Huber Matos, MD: Interventional Pain Management Certification Offers Anesthesiologists a Practical Solution
The American Board of Physician Specialties® (ABPS) is now offering board certification in interventional pain management to all qualified anesthesiologists. This certification will enable anesthesiologists with subspecialty expertise in pain medicine to be recognized by the public as experts in the specialty.
Pain medicine specialists who practice full-time interventional pain management can choose to certify exclusively in their field. Physicians who practice both anesthesiology and pain medicine can choose to become board-certified in both fields through the ABPS.
Other board certification providers require all pain specialists to maintain board certification in anesthesiology and pain medicine in order to keep their pain medicine certification active. At the ABPS, we believe this is unnecessary and costly for pain specialists who are primarily focused on the field of interventional pain management and are not actively involved in the practice of anesthesia.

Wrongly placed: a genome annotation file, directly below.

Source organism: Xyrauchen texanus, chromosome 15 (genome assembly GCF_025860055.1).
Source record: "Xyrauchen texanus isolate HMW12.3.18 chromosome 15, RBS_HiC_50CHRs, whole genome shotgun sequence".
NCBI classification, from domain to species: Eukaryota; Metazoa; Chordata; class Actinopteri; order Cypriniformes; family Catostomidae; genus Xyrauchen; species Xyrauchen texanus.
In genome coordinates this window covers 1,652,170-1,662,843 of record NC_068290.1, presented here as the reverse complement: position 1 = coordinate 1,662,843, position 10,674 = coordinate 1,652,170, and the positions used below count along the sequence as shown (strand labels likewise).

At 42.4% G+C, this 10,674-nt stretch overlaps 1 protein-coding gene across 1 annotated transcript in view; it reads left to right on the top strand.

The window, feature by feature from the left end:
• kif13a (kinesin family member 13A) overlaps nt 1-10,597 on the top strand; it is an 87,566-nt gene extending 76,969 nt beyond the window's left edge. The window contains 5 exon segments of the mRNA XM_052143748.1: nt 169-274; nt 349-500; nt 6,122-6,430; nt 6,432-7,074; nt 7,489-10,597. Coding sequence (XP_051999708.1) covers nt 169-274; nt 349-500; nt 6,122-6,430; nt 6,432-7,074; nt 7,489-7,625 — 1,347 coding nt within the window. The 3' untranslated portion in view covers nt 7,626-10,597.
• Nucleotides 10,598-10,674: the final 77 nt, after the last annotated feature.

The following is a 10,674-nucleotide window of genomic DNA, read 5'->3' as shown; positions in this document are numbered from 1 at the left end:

Currently, board certification in pain medicine is offered to all specialties after completing a 12-month fellowship. This makes it difficult to understand what exactly the pain medicine specialist’s area of expertise is. An example would be a patient visiting a psychiatrist pain medicine specialist for a spinal cord stimulation implantation. This lack of clarity causes confusion for hospitals, patients, and fellow physicians. Our ABPS/IPM founding board members view this ambiguity as a source of significant confusion regarding the role of the pain medicine specialist. By contrast, interventional pain management certification from the ABPS is grounded in the recognition that the field originates from the practice of anesthesiology and all anesthesiologists have identifiable interventional pain management training during their formal training.
Which Physicians Can Apply for Interventional Pain Management Board Certification?
The certification is open to all anesthesiologists board-certified through the ABPS, ABMS, or AOA, with at least two years of active interventional pain management experience. Anesthesiologists who completed an ACGME-approved residency in anesthesiology and a fellowship in pain medicine or regional anesthesia are also eligible to apply for ABPS interventional pain management certification.